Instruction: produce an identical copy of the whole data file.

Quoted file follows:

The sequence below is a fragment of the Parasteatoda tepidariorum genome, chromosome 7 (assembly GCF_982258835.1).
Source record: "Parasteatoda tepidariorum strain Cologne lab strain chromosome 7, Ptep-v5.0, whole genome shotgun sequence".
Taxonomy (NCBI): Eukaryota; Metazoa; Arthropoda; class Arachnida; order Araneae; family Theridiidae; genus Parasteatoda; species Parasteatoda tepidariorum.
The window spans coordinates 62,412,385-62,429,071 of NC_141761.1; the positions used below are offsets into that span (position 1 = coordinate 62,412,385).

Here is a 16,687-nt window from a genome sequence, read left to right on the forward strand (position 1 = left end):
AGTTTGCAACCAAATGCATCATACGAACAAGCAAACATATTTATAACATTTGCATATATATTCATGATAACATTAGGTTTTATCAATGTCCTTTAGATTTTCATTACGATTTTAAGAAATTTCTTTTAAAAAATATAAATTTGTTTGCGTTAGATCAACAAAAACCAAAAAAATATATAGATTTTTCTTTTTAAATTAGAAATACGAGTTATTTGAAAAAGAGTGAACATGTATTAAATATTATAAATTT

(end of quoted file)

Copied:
The sequence below is a fragment of the Parasteatoda tepidariorum genome, chromosome 7 (assembly GCF_982258835.1).
Source record: "Parasteatoda tepidariorum strain Cologne lab strain chromosome 7, Ptep-v5.0, whole genome shotgun sequence".
Taxonomy (NCBI): Eukaryota; Metazoa; Arthropoda; class Arachnida; order Araneae; family Theridiidae; genus Parasteatoda; species Parasteatoda tepidariorum.
The window spans coordinates 62,412,385-62,429,071 of NC_141761.1; the positions used below are offsets into that span (position 1 = coordinate 62,412,385).

Here is a 16,687-nt window from a genome sequence, read left to right on the forward strand (position 1 = left end):
AGTTTGCAACCAAATGCATCATACGAACAAGCAAACATATTTATAACATTTGCATATATATTCATGATAACATTAGGTTTTATCAATGTCCTTTAGATTTTCATTACGATTTTAAGAAATTTCTTTTAAAAAATATAAATTTGTTTGCGTTAGATCAACAAAAACCAAAAAAATATATAGATTTTTCTTTTTAAATTAGAAATACGAGTTATTTGAAAAAGAGTGAACATGTATTAAATATTATAAATTT